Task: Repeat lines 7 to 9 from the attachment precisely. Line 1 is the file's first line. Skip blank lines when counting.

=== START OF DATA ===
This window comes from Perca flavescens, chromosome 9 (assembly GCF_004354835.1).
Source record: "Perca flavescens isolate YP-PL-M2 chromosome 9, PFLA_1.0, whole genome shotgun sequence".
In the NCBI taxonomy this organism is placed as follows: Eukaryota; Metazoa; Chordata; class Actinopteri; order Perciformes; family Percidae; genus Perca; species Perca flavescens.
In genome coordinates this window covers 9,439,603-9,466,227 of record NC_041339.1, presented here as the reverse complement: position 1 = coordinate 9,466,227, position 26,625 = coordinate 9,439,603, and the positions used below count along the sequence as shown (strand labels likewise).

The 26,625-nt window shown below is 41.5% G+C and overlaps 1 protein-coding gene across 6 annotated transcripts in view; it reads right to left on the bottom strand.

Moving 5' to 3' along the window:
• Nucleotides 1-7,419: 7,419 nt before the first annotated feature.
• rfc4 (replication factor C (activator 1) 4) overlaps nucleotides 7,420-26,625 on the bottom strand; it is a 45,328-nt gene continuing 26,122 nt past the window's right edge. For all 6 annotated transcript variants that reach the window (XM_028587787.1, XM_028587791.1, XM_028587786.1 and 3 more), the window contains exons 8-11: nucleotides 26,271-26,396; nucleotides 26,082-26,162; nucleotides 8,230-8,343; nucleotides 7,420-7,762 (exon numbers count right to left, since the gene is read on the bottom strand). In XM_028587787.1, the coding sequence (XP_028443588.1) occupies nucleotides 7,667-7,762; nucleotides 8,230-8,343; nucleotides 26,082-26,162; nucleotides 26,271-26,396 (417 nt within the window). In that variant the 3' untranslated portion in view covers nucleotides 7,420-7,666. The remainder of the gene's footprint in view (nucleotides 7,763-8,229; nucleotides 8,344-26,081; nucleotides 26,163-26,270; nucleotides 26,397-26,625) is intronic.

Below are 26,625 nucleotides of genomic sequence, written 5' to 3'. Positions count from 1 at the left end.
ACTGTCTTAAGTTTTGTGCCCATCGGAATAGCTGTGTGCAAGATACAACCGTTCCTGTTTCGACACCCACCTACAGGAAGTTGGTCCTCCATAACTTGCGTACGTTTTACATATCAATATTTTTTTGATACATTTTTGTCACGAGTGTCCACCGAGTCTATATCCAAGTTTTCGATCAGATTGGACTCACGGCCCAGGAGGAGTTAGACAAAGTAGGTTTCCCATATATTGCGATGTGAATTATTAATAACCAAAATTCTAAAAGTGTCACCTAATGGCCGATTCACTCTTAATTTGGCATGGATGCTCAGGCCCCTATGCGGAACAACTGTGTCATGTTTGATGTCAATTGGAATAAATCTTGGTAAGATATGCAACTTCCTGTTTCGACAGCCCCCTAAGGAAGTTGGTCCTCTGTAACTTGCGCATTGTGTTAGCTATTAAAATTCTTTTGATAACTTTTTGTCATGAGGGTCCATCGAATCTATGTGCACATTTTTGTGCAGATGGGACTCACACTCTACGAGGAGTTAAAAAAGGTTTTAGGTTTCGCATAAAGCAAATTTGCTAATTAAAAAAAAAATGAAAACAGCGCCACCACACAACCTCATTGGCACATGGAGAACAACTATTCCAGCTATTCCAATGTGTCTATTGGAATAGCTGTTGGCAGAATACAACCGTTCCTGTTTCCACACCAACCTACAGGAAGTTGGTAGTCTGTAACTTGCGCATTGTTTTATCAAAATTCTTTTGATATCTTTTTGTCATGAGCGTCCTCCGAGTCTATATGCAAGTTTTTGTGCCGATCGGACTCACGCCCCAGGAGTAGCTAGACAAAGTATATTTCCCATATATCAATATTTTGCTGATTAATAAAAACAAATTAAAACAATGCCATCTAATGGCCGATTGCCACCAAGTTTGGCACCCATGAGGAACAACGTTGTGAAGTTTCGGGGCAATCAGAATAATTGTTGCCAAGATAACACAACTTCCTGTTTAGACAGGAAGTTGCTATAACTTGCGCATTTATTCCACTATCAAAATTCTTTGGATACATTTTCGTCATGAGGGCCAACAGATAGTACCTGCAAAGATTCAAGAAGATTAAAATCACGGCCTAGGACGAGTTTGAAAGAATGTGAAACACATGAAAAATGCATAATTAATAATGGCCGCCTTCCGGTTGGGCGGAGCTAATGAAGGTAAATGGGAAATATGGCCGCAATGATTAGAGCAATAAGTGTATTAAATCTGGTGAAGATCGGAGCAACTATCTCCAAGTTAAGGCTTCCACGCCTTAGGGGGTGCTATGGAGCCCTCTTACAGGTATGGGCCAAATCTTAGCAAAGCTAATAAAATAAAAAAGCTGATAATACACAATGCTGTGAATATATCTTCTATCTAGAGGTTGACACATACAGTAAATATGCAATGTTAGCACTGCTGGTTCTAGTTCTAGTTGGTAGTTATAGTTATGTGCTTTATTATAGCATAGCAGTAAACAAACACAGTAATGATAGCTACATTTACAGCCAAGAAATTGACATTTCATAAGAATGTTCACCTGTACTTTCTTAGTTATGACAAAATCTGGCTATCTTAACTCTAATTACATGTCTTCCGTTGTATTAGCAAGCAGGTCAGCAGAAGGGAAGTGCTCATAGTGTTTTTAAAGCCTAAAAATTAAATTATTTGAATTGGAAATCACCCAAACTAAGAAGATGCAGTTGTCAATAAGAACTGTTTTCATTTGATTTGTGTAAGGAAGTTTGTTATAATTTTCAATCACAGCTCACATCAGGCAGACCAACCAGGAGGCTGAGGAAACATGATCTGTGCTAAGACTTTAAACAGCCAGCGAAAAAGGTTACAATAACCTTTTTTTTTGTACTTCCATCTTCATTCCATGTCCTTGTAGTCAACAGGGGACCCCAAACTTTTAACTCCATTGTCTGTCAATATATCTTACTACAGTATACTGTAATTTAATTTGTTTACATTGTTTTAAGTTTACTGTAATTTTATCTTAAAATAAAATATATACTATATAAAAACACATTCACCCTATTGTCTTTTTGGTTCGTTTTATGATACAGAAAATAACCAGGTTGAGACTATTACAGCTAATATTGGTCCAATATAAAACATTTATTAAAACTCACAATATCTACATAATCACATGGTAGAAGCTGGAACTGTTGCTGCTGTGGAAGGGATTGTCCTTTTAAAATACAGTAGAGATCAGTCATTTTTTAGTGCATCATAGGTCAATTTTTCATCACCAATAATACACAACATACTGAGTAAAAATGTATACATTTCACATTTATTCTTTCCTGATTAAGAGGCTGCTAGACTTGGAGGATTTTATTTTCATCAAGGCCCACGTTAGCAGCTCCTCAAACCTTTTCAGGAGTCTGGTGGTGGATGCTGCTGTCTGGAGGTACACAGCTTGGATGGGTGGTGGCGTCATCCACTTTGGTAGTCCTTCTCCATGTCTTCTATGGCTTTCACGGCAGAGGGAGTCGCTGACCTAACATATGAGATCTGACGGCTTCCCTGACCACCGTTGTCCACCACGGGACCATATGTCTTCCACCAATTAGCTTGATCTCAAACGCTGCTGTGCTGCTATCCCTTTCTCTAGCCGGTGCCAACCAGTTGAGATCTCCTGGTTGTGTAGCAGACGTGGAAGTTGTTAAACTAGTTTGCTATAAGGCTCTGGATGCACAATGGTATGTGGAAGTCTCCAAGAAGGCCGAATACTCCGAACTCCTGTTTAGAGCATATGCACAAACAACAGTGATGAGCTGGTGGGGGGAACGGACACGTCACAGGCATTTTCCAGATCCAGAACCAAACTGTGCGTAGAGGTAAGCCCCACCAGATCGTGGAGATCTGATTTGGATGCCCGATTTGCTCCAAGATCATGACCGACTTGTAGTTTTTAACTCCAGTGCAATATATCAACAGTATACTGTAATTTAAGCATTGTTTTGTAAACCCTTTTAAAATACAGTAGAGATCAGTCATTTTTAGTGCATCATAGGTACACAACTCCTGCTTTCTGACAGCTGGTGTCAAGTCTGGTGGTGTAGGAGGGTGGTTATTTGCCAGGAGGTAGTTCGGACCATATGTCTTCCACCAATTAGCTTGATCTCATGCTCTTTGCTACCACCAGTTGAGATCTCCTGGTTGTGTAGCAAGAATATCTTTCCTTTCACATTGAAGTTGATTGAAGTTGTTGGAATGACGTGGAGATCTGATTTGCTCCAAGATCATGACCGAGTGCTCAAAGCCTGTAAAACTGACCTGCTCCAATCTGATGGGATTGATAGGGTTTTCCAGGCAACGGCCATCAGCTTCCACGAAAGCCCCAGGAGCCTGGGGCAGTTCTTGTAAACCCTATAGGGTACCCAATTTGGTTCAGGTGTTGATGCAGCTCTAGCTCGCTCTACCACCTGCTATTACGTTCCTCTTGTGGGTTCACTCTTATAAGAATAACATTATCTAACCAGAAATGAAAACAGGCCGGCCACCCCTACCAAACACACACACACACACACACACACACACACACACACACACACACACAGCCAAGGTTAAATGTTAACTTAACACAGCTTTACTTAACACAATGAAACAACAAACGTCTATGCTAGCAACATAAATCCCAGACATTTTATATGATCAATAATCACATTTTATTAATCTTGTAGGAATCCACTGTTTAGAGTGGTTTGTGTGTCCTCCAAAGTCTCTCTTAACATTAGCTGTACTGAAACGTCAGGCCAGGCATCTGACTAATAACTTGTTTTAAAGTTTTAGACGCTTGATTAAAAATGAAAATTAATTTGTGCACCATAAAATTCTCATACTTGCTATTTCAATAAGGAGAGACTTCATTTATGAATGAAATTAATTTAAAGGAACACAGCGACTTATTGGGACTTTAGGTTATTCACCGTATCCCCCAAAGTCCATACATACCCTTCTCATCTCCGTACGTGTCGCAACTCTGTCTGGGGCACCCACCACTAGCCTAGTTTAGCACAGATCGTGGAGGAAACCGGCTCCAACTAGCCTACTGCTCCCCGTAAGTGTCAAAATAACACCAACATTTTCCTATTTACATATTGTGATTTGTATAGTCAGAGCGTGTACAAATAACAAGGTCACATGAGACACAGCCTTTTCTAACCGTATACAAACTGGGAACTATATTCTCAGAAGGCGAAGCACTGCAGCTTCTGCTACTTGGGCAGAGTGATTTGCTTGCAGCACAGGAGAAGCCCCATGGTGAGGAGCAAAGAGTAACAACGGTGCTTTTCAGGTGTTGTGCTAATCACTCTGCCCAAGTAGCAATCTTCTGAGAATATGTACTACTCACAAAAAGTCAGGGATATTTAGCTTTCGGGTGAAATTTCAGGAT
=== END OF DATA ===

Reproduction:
• Nucleotides 1-7,419: 7,419 nt before the first annotated feature.
• rfc4 (replication factor C (activator 1) 4) overlaps nucleotides 7,420-26,625 on the bottom strand; it is a 45,328-nt gene continuing 26,122 nt past the window's right edge. For all 6 annotated transcript variants that reach the window (XM_028587787.1, XM_028587791.1, XM_028587786.1 and 3 more), the window contains exons 8-11: nucleotides 26,271-26,396; nucleotides 26,082-26,162; nucleotides 8,230-8,343; nucleotides 7,420-7,762 (exon numbers count right to left, since the gene is read on the bottom strand). In XM_028587787.1, the coding sequence (XP_028443588.1) occupies nucleotides 7,667-7,762; nucleotides 8,230-8,343; nucleotides 26,082-26,162; nucleotides 26,271-26,396 (417 nt within the window). In that variant the 3' untranslated portion in view covers nucleotides 7,420-7,666. The remainder of the gene's footprint in view (nucleotides 7,763-8,229; nucleotides 8,344-26,081; nucleotides 26,163-26,270; nucleotides 26,397-26,625) is intronic.

Below are 26,625 nucleotides of genomic sequence, written 5' to 3'. Positions count from 1 at the left end.